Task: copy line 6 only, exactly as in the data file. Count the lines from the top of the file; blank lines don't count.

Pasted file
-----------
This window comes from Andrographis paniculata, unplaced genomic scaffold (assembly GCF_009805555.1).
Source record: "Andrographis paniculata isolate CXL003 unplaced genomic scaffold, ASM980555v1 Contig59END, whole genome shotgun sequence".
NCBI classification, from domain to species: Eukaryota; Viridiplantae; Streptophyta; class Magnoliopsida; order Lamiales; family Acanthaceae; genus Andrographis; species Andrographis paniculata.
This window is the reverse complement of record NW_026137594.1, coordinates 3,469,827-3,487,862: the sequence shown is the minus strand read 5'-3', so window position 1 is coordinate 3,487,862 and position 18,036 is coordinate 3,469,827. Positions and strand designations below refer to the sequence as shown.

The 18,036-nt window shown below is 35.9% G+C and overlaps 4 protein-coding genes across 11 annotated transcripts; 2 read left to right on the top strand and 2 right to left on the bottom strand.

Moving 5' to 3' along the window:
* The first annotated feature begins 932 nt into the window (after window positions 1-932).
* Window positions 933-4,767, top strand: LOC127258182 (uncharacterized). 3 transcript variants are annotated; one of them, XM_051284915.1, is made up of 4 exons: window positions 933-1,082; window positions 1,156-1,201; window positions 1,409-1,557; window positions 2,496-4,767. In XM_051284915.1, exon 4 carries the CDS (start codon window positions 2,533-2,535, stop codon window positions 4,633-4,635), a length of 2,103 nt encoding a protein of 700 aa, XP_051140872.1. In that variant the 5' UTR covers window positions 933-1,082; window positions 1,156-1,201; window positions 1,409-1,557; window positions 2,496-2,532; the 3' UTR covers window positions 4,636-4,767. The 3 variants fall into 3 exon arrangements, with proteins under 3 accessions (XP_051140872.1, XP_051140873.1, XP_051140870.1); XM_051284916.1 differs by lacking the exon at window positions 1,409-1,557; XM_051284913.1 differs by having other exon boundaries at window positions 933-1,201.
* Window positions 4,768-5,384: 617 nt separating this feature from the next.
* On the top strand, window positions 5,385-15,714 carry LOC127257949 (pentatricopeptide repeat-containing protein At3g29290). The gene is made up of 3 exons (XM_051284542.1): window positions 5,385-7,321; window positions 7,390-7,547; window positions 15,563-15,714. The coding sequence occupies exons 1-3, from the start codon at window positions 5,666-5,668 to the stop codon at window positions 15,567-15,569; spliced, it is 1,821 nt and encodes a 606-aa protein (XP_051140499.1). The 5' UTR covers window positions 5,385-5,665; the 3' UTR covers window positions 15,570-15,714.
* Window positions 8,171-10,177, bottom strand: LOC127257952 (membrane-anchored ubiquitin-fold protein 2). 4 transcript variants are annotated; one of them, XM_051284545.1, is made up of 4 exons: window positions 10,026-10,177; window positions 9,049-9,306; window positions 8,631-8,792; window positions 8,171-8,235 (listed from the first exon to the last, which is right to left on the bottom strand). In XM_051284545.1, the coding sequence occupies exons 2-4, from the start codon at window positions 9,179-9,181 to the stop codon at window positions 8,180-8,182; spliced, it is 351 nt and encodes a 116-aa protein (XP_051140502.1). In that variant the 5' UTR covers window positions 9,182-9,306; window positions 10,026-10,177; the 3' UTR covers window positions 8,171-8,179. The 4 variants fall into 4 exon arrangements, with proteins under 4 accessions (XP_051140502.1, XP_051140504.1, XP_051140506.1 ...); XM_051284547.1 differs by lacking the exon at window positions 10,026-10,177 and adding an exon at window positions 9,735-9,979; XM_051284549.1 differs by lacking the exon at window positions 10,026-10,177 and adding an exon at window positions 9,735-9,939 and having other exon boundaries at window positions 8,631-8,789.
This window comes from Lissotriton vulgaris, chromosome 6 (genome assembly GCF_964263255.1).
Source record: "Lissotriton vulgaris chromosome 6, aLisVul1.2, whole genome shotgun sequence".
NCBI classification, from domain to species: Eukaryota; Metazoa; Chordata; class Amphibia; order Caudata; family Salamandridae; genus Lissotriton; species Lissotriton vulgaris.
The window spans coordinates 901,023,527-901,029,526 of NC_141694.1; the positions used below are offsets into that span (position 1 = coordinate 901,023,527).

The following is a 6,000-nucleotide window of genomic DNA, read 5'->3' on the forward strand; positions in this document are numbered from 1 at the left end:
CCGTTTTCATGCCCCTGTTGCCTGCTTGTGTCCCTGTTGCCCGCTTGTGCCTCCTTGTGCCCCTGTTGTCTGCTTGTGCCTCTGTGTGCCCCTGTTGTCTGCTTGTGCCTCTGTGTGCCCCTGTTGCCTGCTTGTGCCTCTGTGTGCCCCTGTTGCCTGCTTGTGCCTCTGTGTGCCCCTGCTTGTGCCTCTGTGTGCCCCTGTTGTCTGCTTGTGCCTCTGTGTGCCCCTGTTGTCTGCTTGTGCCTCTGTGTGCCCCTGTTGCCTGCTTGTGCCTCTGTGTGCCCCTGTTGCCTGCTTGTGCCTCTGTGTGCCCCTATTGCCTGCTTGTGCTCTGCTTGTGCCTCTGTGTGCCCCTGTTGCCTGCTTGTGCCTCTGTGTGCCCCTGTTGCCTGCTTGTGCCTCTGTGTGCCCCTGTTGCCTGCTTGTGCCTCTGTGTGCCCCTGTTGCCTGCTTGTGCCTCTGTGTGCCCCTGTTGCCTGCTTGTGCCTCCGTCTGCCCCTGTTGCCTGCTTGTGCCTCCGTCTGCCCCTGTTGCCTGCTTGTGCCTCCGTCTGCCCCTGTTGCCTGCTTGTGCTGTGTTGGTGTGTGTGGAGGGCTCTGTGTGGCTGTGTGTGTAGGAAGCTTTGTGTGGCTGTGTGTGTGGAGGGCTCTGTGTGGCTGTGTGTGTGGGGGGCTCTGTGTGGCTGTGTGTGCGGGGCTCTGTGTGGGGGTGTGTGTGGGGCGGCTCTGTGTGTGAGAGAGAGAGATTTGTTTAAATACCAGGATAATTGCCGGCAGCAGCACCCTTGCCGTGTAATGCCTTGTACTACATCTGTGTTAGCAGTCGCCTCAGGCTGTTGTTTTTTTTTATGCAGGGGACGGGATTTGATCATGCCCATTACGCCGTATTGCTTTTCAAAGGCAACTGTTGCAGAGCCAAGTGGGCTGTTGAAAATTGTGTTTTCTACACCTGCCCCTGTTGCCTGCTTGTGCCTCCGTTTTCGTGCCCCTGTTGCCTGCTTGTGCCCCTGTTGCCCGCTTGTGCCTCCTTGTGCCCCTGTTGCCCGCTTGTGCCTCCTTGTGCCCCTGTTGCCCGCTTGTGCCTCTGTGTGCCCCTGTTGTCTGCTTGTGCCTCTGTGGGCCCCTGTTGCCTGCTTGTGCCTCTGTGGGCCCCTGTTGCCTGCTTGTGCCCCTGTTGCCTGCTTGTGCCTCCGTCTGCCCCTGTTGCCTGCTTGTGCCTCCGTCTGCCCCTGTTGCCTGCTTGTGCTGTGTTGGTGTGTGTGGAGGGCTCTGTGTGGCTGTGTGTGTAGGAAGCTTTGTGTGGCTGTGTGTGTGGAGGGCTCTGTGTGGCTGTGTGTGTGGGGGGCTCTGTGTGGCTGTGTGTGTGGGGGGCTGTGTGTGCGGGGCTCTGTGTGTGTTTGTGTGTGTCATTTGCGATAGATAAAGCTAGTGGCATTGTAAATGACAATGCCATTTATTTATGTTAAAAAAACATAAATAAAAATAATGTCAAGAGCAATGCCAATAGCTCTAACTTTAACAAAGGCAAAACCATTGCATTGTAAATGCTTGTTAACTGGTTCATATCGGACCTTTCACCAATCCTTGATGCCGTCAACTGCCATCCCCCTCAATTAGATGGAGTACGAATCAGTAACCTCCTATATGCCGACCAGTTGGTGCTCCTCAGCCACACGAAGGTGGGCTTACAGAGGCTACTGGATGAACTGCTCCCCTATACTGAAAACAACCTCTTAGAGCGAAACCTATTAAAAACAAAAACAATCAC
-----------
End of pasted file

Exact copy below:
Moving 5' to 3' along the window: